SEATTLE - Two local forensic scientists are credited with matching three separate DNA samples to accused police officer killer Christopher Monfort.
The scientists work at the Washington State Patrol Crime lab in Seattle.
DNA expert Amy Smith tested an American Flag and a burnt bottle cap left at the scene of an October 22 firebombing of several Seattle police vehicles. Smith says she was able to test just a small sample and come up with a DNA profile of a male.
Scientists are not limited to testing blood and saliva but can now find DNA on simple items.
"Perhaps a cell phone left behind. An item of clothing people wore for a while. Anything that had some prolonged contact with the body area," said Smith.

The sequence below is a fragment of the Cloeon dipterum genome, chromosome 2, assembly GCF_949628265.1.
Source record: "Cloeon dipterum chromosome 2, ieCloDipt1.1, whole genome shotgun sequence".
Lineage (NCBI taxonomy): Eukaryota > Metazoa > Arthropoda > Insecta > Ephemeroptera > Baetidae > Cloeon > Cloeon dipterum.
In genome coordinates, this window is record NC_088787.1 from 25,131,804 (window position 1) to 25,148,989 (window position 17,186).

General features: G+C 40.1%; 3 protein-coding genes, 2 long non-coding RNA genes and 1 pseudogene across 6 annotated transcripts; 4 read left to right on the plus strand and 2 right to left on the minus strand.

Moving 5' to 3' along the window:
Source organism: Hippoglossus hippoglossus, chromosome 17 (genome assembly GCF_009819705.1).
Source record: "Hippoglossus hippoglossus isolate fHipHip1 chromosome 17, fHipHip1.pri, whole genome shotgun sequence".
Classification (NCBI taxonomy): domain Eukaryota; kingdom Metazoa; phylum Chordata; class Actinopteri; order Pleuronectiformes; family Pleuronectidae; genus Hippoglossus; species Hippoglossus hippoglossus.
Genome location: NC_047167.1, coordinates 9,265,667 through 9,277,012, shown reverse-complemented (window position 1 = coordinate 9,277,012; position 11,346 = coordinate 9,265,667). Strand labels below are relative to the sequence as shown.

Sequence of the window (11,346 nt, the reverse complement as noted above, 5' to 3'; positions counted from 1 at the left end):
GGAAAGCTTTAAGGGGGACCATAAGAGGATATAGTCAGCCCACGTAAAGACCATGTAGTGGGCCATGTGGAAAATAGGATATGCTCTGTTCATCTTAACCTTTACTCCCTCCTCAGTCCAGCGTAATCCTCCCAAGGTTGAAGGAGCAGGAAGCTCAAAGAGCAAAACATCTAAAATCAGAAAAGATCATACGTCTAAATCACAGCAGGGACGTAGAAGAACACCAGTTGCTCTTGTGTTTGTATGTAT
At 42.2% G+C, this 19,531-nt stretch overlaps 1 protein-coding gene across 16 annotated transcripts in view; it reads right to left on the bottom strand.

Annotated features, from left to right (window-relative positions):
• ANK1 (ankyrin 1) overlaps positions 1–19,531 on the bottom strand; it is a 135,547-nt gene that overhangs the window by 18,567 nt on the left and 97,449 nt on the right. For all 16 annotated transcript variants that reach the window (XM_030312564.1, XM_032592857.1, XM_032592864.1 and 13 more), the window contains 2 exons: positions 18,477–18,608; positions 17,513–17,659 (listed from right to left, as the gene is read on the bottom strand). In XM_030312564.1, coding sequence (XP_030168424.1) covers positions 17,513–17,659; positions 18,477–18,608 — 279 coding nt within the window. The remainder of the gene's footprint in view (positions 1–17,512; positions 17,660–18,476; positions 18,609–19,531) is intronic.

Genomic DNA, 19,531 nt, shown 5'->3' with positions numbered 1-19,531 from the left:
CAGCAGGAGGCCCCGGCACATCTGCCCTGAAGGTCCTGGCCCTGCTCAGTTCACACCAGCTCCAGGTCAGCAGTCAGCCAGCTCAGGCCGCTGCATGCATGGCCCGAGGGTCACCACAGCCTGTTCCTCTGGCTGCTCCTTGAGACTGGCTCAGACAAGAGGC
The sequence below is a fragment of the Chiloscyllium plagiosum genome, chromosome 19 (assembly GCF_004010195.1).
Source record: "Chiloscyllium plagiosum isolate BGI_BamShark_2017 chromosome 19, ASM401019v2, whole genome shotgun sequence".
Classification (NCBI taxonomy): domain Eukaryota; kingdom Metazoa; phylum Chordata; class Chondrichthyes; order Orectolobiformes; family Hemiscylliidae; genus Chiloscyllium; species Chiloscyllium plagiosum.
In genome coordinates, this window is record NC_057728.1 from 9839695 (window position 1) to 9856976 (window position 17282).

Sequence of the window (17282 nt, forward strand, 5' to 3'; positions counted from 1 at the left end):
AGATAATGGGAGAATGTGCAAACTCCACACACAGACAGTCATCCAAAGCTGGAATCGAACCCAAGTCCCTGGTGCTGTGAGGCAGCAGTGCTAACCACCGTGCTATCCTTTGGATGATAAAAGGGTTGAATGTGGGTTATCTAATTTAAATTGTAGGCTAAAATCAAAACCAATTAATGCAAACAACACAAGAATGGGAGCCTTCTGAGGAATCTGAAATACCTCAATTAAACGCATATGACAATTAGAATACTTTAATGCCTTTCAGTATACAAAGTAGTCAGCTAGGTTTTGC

Prosecutors say another significant piece of evidence was left at the Halloween night shooting of Seattle police officer Timothy Brenton. Detectives uncovered a bandana with an American Flag. DNA expert Sarah Atterbury tested the bandana and came up with a DNA profile which prosecutors say matched that of the flag at the firebombings. Atterbury says DNA can be pulled from miniscule samples.
"Say, blood. We can obtain a profile from a pindrop of blood you can barely see," said Atterbury.
Both scientists worked long hours and weekends to try and help solve this case. On November 6, authorities arrested Christopher Monfort. Prosecutors say blood taken from Monfort's clothing matched the two DNA profiles from the previous crime scenes.
Normally, it takes 6-to-8 weeks to get DNA test results. In this case, the results were rushed. Prosecutors say the match came within 24 hours.